On a seemingly ordinary residential street in Philadelphia’s Germantown neighborhood, Vashti DuBois is busy putting the final touches on The Colored Girls Museum’s latest exhibit.
In her house.
She’s marking Women’s History Month by turning her house into a museum that honors everyday black women.
Walk into the museum, and you’ll see signs of ordinary life everywhere. The kitchen doubles as an exhibit on ceramics and beading; the dining room features an exhibit showcasing quilts and dolls. Cartoons are blasting from the TV, keeping DuBois’ grandson amused while her daughter works on the museum’s website.
“It’s a family affair,” she said.
“We know there are museums that celebrate famous people, there are museums that celebrate medicine, there are museums for all sorts of things,” DuBois said. “We think there should be a colored girls museum. A museum that really looks at the world through the lens of the ordinary extraordinary colored girl.”
And that it’s in her house? It’s part practical — her three-story home in a historic neighborhood has plenty of space — but also falls in line with the message of the museum.
“This is my house, so it’s really and truly a living museum. There was a time when we didn’t inhabit these spaces the way we inhabit them now, and what I mean by ‘we’ is black folks, colored folks. So in installing work like this, there is a conversation that comes out of the walls that people really haven’t heard.”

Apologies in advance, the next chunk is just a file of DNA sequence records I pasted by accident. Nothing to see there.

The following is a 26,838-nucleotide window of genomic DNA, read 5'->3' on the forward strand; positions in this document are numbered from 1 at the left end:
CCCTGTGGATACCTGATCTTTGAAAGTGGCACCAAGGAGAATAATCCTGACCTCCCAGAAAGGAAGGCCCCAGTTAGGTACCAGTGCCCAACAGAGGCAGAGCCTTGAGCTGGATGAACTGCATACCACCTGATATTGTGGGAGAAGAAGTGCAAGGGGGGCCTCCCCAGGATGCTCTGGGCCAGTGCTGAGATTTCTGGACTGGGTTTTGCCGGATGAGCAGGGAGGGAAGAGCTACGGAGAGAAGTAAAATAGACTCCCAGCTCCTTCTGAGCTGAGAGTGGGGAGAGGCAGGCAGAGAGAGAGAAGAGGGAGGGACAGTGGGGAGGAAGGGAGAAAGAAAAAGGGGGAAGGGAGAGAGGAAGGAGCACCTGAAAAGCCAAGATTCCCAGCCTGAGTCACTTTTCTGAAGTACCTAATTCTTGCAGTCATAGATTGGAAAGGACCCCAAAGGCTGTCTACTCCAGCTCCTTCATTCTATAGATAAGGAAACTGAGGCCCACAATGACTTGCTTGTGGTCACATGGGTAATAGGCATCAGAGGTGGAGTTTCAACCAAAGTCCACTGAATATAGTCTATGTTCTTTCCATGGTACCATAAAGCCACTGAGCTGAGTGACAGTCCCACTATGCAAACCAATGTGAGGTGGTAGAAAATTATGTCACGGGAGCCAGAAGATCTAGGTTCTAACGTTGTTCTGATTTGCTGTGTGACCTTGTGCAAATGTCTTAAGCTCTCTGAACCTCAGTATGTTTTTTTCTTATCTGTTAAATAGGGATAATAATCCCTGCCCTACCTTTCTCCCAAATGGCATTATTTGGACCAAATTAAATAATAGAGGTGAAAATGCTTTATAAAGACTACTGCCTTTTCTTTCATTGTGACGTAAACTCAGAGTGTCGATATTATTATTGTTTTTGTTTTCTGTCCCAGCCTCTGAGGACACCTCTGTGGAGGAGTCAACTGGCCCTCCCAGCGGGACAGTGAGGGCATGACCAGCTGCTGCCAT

Artist Denyse Davis said the setting allows the museum to take on a unique feel.
“When you’re in a physical museum-type building, you’re kind of stiff and quiet, but this is a place that makes you feel like home,” she said.
A tribute to the washerwoman
All three floors of the house are open to visitors. Up on the second floor is the exhibit Davis worked on. It’s a tribute to the washerwoman, “an unsung hero” of recent black history, said Davis.
Davis and her creative partner put together the exhibit to draw attention to the often overlooked role of washerwomen, a common line of work in the generation of their grandmothers that helped provide for their families.
“It paid the bills, and you know, thank goodness, because what would people do if they didn’t have a means to make money,” said Davis. “People need to see that this really existed.”
The making of a museum
DuBois toyed with the idea of starting up The Colored Girls Museum for a long time. It was a project she finally took up following the death of her husband.
“One of the things I noticed when I started coming back to life, if you will, was notice how many things that I had been responsible for weren’t done. And it really made me present to how much colored girls do in community,” she said.
In the midst of the high-profile deaths of Michael Brown, Eric Garner, Freddie Gray and other black men fatally injured by police or while in custody, she couldn’t stop thinking about how the women in their lives were being affected, and how that was likely causing a ripple effect in their communities.
“I just want to find a way to say there is love for you while you suffer, while you grieve, while you mourn, there is a recognition of the work you do and how hard it is to do it and how long you’ve been doing it,” she said.
So the Colored Girls Museum was born, first as part of the Philadelphia Fringe Festival, and now in celebration of Women’s History Month. DuBois hopes to turn the museum into traveling exhibits, but for now she’s happy to welcome those interested into her home.
“I feel honored,” she said. “So many of our generational stories are being held by the objects and artwork in every single room in this museum.”